ethanol
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Member
Joined: 23 Nov 2005
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Location: Palm Springs, CA
Fri Apr 07, 2006 7:35 am quote
Can a modern scooter run on ethanol?
Hooked
2005 GT200-Vintage Green, 2004 BMW R1150RT-Biarritz Blue, 9' 4wt G Loomis
Joined: 10 Feb 2006
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Location: St Louis MO
Fri Apr 07, 2006 8:27 am quote
Around here all the higher grades of gas 92+ octane are a blend of gas and ethanol.
Hooked
Joined: 11 Nov 2005
Posts: 447

Fri Apr 07, 2006 9:54 am quote
If by Ethanol you mean E-85, the answer is yes it will run but it will very quickly damage your fuel system.

E85 attracts moisture, big time, and is kept separate from regular gasoline and mixed at the pump just before it enters your tank. Running E85 requires a special lined tank, special lines, filters, etc that are not reactive to Ethanol. Car/truck fuel systems can sometimes handle blends, but basic fuel systems like that on the Vespa products are not capable of handling much blended Ethanol without problems. I personally avoid it at all costs.

A good resource is the Ethanol special interest group's site at www.E85fuel.com (corrected site name error)

Even though it's run by advocates and backers of E85 (i.e. big agribusiness which makes a fortune off the profuct and is trying to convince us all that it's a "renewable" energy), it's actually a pretty good and informative site IMO.
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2005 Silver Vespa ET4, 2007 Burnt Orange Kawasaki Versys
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Fri Apr 07, 2006 1:10 pm quote
10% in Canada
Sunoco is 10% Ethanol for their 91 and 94 octane. E85 is 105 octane and 85% ethanol. I haven't seen E85 in Canada, sounds like a neat idea if the cars can be built to last while using it.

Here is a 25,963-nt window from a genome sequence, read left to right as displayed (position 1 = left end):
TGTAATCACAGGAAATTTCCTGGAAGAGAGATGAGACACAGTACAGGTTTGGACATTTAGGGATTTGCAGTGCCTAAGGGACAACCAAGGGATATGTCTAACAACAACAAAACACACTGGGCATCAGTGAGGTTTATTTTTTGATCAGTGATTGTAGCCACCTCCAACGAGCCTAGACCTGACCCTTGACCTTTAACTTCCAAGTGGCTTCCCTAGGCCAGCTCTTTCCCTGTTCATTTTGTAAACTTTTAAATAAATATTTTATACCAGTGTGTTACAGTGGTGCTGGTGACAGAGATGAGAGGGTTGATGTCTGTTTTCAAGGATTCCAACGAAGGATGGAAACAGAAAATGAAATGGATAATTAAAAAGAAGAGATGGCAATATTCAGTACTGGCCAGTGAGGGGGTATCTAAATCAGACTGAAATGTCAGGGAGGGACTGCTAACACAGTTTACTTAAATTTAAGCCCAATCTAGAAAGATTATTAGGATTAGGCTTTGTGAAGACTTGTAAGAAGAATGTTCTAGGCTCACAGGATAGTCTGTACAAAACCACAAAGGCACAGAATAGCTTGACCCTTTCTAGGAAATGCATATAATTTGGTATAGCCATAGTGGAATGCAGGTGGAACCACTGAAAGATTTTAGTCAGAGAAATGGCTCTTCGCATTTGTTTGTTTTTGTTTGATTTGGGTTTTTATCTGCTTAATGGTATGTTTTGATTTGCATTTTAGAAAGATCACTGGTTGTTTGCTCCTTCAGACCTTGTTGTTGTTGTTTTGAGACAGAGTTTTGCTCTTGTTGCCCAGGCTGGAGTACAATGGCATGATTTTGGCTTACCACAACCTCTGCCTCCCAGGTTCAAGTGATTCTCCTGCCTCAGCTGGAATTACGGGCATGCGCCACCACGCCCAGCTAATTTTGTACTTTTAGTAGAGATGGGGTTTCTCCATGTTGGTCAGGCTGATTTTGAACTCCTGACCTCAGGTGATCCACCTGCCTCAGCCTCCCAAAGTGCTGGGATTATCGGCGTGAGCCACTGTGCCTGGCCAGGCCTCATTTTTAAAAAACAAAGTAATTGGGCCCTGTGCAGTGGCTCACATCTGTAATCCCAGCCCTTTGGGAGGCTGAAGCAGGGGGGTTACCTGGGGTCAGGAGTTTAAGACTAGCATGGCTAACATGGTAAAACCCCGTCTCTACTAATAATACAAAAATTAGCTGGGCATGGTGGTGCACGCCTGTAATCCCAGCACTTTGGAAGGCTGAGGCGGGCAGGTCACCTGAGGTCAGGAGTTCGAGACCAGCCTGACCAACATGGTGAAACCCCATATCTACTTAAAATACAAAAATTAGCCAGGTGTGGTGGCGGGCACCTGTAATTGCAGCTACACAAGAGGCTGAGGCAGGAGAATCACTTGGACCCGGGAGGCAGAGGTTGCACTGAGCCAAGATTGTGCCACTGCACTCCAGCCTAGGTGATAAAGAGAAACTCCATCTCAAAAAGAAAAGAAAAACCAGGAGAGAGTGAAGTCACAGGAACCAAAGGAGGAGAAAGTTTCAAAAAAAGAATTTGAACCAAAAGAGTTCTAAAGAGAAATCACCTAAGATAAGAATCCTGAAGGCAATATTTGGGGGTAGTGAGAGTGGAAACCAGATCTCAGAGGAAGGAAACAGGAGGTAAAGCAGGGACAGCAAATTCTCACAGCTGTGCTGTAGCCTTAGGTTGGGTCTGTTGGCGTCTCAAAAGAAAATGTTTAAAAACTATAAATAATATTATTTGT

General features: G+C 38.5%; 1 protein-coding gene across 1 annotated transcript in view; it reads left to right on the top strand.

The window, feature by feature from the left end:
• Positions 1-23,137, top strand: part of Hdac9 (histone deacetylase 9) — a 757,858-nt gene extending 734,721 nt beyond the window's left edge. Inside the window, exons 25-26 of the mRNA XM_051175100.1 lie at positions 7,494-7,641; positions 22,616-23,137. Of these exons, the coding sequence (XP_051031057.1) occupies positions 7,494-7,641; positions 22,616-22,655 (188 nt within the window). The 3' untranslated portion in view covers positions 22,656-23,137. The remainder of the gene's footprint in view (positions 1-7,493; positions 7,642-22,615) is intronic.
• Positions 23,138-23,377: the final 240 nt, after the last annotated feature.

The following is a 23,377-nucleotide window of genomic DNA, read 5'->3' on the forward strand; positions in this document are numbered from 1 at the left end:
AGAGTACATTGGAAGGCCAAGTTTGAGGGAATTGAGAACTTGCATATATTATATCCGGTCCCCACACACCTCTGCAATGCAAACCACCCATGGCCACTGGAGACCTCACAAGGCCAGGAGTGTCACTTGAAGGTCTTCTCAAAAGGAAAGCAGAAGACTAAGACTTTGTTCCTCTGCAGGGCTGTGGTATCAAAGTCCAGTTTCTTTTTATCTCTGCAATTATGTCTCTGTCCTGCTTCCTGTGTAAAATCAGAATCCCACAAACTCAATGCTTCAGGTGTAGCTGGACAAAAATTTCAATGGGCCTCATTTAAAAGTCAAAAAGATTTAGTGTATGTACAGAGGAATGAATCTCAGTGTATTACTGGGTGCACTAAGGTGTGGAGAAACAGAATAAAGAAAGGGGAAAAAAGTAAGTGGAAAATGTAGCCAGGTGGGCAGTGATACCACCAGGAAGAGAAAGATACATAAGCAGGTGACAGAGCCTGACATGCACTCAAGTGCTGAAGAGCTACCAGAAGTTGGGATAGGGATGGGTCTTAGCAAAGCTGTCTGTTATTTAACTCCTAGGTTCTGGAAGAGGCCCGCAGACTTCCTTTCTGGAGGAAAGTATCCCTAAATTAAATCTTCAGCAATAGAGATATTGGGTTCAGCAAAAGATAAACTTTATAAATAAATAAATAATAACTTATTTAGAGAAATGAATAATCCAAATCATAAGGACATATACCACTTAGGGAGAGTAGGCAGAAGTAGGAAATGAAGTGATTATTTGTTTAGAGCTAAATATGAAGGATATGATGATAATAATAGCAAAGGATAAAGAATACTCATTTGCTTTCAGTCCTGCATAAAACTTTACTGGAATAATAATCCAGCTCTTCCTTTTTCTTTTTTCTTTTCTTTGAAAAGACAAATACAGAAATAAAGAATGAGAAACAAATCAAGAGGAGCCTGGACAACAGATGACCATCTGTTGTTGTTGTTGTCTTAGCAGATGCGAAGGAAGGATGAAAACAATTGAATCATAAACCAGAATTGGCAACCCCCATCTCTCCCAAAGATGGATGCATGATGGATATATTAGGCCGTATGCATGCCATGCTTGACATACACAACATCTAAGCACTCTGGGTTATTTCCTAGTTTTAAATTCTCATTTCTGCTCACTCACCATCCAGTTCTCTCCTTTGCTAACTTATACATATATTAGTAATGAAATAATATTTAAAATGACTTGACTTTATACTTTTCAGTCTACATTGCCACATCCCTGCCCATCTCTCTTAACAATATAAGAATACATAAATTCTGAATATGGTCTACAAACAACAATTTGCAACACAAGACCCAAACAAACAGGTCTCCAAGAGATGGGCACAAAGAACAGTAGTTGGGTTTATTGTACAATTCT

One of the problems now is all the pumps are single hose for multi choices. This means if the previous driver used 87, 2 litres of 87 may go in your tank before the 91. On a car it is no big deal but on a small tank scooter 30% of your fill may be the wrong octance. The 94 Octane Sunoco is the only local pump that isn't a multi-octane choice through a common hose. At 10% ethanol I'll risk it. (In Ontario it is one of the lower sulpher fuels sold.)
Hooked
Joined: 11 Nov 2005
Posts: 447

Fri Apr 07, 2006 1:56 pm quote
We may not be talking about the same thing, but I hope the following information is helpful.

High octane fuel is not better than regular fuel. It is not "the good stuff", as someone described it a while back. It is different, and different does not always mean better. If an engine isn't designed to run high octane fuel, it shouldn't go in the tank unless it's all that's available.

Vespa recommends (R+M/2) for the GTS of 91. If fuel which exceeds that can be found, running it will have no beneficial effect. And that fuel will also contain less energy (lower BTU) so both mileage and performance may suffer slightly.

High octane fuel burns slowly/evenly but contains less energy. In a race application, an engine has high compression and thus volatile combustion issues. High octane fuel (or gas mixed with Ethanol, which is by definition a high octane fuel) can tolerate the high pressure of a race engine environment without suffering pre-ignition (knocking). Engine designers specify more fuel for each stroke to compensate for the fuel's lower energy content. The net result is more power but higher consumption. If that fuel is put in a regular engine with no knock sensor, a set amount of fuel is injected. So it just burns slower and produces less power.